None of which explains the origins of genius, but the details of Green’s biography are intriguing, nevertheless. We learn of Patrick Bronte’s encouragement of his children’s writing (he provided a wide variety of books for them to read – including volumes by Milton and Scott – along with newspapers that stimulated their avid interest in politics). Green also cites Charlotte’s school friend, Ellen Nussey, who first visited the Parsonage in 1833: “Mr Bronte at times would relate strange stories, which had been told to him by some of the oldest inhabitants of the parish, of the extraordinary lives and doings of people who had resided in far-off, out-of-the-way places… stories which made one shiver and shrink from hearing; but they were full of grim humour and interest to Mr Bronte and his children.” And while his own writing – including several published books of poetry and stories – is not of great literary merit, he nevertheless provided a clear example to his children of the pleasures and possibilities of authorship.
One might cast Patrick as a tragic figure – he survived long after his wife and his six children, all of whom died too young – yet Green’s portrait is of a stoic character, who never lost faith, serving his congregation in Haworth for forty years, successfully campaigning for their right to schooling and clean water. He died on June 7th 1861, at the age of 84, mourned by hundreds of local villagers, who knew him as far more than the father of Charlotte Bronte.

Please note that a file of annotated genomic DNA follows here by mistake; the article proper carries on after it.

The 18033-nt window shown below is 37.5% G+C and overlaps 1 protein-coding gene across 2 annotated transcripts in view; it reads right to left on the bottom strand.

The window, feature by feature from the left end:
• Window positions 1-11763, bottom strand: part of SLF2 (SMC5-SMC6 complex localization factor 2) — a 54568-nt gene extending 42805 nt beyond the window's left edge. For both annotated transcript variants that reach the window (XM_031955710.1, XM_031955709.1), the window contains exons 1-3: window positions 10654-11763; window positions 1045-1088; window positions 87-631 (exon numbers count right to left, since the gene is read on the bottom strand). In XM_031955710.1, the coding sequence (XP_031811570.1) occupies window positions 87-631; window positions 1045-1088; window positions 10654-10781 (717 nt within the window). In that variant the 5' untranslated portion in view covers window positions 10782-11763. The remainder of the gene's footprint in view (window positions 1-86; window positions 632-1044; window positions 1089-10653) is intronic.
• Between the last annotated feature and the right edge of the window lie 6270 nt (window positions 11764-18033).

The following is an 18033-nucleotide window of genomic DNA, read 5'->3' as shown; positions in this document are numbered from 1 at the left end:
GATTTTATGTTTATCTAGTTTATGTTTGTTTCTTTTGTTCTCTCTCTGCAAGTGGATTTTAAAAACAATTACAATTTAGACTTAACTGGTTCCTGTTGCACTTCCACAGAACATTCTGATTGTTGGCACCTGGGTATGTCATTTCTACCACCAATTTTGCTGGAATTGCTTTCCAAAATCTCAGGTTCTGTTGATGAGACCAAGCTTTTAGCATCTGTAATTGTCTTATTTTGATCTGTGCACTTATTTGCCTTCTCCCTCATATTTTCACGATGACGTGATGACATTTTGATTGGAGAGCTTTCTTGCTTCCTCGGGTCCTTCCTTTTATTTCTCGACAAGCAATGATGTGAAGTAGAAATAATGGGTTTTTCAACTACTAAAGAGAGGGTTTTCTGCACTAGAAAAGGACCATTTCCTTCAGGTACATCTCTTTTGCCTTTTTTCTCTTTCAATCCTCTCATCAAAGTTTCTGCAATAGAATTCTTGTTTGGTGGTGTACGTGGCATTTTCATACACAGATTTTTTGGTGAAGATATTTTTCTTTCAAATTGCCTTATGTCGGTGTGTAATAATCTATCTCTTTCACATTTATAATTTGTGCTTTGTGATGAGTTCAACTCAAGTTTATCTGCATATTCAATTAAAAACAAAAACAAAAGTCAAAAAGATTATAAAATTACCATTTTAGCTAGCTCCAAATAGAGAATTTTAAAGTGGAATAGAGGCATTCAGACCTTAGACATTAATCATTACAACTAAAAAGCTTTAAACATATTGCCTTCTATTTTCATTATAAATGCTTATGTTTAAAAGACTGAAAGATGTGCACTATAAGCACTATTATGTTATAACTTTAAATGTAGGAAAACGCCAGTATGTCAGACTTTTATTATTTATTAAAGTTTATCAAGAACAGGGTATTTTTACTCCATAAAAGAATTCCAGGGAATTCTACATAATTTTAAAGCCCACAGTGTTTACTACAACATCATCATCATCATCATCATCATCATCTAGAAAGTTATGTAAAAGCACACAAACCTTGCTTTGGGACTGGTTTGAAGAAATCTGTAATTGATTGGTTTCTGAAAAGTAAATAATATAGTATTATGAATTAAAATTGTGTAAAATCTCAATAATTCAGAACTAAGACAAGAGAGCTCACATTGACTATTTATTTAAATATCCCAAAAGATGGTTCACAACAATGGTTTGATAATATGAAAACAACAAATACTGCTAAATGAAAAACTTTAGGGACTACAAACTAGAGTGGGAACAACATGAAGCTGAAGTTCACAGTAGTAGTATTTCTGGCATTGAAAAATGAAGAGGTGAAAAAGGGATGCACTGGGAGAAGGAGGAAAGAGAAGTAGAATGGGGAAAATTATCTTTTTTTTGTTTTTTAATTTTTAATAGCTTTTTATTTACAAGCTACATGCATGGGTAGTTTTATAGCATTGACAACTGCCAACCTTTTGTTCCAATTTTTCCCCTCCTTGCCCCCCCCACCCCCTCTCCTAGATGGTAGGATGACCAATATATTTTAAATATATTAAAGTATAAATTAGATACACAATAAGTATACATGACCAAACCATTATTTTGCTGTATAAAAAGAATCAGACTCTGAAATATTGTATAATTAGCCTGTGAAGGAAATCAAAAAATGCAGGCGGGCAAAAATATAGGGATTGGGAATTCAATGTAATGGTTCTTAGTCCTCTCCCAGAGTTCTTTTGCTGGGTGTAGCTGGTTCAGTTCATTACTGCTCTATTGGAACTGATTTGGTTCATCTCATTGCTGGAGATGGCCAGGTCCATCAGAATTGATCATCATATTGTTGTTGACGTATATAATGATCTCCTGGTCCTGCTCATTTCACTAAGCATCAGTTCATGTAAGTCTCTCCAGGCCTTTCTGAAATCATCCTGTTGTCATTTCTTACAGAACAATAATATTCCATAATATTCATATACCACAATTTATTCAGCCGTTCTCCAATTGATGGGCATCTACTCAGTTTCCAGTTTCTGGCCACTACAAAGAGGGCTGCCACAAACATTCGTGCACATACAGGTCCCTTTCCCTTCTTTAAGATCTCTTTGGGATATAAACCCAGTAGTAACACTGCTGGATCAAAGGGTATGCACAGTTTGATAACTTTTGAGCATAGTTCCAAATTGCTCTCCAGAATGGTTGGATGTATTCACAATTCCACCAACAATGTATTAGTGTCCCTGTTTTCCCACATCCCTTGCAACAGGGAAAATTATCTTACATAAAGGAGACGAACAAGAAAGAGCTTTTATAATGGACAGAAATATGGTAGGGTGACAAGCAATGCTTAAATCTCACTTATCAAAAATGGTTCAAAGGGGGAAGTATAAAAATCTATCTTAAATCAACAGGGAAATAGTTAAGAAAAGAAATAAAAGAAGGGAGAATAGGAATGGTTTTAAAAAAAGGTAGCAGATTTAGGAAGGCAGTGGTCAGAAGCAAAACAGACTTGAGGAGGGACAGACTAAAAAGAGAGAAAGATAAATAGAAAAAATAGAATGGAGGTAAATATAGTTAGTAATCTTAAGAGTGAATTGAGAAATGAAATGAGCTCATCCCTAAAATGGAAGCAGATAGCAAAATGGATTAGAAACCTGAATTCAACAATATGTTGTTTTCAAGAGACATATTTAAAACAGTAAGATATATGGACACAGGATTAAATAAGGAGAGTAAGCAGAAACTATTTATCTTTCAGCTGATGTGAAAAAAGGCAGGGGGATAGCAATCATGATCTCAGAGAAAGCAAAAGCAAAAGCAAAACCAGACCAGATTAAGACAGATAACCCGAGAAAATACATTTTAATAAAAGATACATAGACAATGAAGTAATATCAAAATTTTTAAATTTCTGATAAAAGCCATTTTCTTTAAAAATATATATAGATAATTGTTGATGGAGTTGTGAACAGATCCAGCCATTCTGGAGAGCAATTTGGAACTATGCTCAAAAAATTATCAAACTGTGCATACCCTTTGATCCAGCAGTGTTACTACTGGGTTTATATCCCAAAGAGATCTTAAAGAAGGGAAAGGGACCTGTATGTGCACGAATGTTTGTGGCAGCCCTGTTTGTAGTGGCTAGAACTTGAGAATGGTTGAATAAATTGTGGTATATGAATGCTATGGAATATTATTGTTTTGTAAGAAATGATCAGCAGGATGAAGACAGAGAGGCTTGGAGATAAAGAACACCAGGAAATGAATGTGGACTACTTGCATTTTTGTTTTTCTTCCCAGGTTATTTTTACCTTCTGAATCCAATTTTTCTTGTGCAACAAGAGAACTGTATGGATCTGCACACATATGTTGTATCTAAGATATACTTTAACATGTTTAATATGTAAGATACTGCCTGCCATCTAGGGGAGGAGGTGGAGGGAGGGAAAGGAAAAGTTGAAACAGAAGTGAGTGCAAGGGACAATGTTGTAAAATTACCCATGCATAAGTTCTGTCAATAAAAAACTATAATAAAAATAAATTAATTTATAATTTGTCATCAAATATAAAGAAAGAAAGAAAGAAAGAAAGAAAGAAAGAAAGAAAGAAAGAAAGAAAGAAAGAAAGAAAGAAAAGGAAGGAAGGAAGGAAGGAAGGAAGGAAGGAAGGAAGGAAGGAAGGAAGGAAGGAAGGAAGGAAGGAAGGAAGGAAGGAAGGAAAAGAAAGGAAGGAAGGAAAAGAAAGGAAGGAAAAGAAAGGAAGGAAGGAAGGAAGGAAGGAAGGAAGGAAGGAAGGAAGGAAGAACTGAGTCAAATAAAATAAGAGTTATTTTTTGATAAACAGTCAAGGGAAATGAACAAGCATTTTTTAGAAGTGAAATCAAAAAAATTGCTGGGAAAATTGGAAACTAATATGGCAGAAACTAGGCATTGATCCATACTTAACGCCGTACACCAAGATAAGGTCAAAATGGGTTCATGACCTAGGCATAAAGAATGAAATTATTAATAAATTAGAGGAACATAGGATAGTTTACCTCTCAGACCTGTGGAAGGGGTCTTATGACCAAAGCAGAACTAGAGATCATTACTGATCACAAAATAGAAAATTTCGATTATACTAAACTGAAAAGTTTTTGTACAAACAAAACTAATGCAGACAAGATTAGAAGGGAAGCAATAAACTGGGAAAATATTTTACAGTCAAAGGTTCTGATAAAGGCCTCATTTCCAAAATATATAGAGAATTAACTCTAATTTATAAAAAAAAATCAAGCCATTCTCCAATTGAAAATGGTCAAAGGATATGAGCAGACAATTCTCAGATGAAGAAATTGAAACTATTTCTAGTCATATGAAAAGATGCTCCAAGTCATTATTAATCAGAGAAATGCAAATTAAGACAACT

Dudley Green sees it as a measure of Patrick Bronte’s tolerance and forbearance that he had supported Gaskell in the writing of her biography, and defended her from critics afterwards, despite the inaccuracies in her account of him. Or perhaps this reveals Bronte’s own understanding of the complications of what it might mean to be a writer searching for the truth. According to Mrs Gaskell, he had encouraged Charlotte during her writing of ‘Villette’ to let the hero and heroine ‘marry and live happily ever after.’ But his own life has something of the singularity of his daughters’ fictional characters, evading conventional narratives or happy-ever-afters, expressing rage as well as piety, and seeming all the more vividly true as a result.